Computational Design of a Composite Race Car Seat Meeting International Regulation Standards

Johann Sienz, Mariela Luege, Fabian Fuerle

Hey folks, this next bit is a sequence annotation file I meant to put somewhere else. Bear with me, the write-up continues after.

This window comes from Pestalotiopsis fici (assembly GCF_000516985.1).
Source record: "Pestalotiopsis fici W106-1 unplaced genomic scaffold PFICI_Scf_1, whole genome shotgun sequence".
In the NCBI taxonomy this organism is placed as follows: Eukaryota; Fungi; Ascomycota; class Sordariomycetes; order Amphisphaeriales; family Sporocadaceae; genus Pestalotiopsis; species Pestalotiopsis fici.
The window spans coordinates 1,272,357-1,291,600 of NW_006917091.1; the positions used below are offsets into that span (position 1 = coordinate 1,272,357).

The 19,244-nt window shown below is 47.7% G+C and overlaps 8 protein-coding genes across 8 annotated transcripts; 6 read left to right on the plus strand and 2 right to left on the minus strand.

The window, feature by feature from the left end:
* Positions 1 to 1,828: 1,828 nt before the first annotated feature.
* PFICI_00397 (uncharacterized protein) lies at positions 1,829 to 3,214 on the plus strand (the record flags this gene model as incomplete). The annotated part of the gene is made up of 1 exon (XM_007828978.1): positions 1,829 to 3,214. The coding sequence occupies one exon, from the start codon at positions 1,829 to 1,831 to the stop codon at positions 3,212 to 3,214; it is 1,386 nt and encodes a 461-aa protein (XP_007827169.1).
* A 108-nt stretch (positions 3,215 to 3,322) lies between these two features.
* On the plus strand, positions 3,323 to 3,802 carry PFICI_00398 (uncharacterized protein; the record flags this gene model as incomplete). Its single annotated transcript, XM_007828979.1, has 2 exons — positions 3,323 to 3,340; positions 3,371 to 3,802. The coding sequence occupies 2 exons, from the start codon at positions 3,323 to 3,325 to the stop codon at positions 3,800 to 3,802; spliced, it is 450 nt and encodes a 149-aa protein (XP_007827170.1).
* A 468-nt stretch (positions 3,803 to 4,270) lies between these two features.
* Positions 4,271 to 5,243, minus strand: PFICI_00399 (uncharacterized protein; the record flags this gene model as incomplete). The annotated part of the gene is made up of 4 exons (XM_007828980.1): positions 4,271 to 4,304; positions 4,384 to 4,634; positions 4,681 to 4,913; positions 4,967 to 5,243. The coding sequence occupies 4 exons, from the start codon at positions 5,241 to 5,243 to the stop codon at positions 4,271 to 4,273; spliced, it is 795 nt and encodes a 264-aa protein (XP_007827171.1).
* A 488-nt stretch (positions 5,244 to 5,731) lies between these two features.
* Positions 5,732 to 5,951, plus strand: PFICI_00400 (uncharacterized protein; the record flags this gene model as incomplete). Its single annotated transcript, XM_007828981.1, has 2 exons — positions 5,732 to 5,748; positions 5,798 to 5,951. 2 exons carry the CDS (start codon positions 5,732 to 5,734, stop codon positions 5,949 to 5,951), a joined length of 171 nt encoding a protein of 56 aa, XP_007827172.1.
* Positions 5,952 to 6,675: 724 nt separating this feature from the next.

International regulations on the design of racing cars place safety at the top list of the vehicle and vehicle parts design requirements. Numerical simulations is an essential tool for the optimal design of such safety critical car components. The aim of this work is to find the minimal thickness of a fibre reinforced composite structure that can be used in a race car seat subjected to homologation testing. Simulation based product design is used to find a design that passes the three prescribed homologation standards. A finite element model is developed that includes (i) the modelling of the contact between the seat and the loading pads, (ii) the modelling of the bonding between the different parts of the seat, and (iii) the modelling of the effective properties of the composite using the mixture rule. Since the new standards on racing seats prescribe quasi-static tests to ensure controlled load application conditions, a nonlinear-quasi static analysis is performed. Details on the optimal design of the structure, state of deformation and stress of the optimal design are finally given and discussed.

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